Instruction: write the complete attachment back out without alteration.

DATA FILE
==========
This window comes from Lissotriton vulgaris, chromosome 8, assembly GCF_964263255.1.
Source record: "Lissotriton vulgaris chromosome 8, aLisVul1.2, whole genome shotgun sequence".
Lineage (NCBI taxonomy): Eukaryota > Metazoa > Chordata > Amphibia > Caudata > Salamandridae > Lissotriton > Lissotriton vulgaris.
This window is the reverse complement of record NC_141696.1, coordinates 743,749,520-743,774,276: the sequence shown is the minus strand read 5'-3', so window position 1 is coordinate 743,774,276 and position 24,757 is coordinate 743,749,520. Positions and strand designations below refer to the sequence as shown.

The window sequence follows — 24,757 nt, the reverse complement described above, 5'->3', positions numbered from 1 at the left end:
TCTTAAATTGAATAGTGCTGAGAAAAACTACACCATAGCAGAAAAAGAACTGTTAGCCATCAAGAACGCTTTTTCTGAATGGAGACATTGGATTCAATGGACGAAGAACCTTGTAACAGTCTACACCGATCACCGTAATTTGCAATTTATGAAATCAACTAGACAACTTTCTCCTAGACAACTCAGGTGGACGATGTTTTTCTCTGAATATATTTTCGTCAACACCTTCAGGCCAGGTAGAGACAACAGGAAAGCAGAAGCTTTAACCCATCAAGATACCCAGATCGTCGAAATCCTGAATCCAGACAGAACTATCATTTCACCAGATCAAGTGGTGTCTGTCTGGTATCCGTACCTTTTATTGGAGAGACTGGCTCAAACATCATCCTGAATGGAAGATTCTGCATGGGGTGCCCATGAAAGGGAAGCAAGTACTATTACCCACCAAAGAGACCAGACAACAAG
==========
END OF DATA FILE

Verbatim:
This window comes from Lissotriton vulgaris, chromosome 8, assembly GCF_964263255.1.
Source record: "Lissotriton vulgaris chromosome 8, aLisVul1.2, whole genome shotgun sequence".
Lineage (NCBI taxonomy): Eukaryota > Metazoa > Chordata > Amphibia > Caudata > Salamandridae > Lissotriton > Lissotriton vulgaris.
This window is the reverse complement of record NC_141696.1, coordinates 743,749,520-743,774,276: the sequence shown is the minus strand read 5'-3', so window position 1 is coordinate 743,774,276 and position 24,757 is coordinate 743,749,520. Positions and strand designations below refer to the sequence as shown.

The window sequence follows — 24,757 nt, the reverse complement described above, 5'->3', positions numbered from 1 at the left end:
TCTTAAATTGAATAGTGCTGAGAAAAACTACACCATAGCAGAAAAAGAACTGTTAGCCATCAAGAACGCTTTTTCTGAATGGAGACATTGGATTCAATGGACGAAGAACCTTGTAACAGTCTACACCGATCACCGTAATTTGCAATTTATGAAATCAACTAGACAACTTTCTCCTAGACAACTCAGGTGGACGATGTTTTTCTCTGAATATATTTTCGTCAACACCTTCAGGCCAGGTAGAGACAACAGGAAAGCAGAAGCTTTAACCCATCAAGATACCCAGATCGTCGAAATCCTGAATCCAGACAGAACTATCATTTCACCAGATCAAGTGGTGTCTGTCTGGTATCCGTACCTTTTATTGGAGAGACTGGCTCAAACATCATCCTGAATGGAAGATTCTGCATGGGGTGCCCATGAAAGGGAAGCAAGTACTATTACCCACCAAAGAGACCAGACAACAAG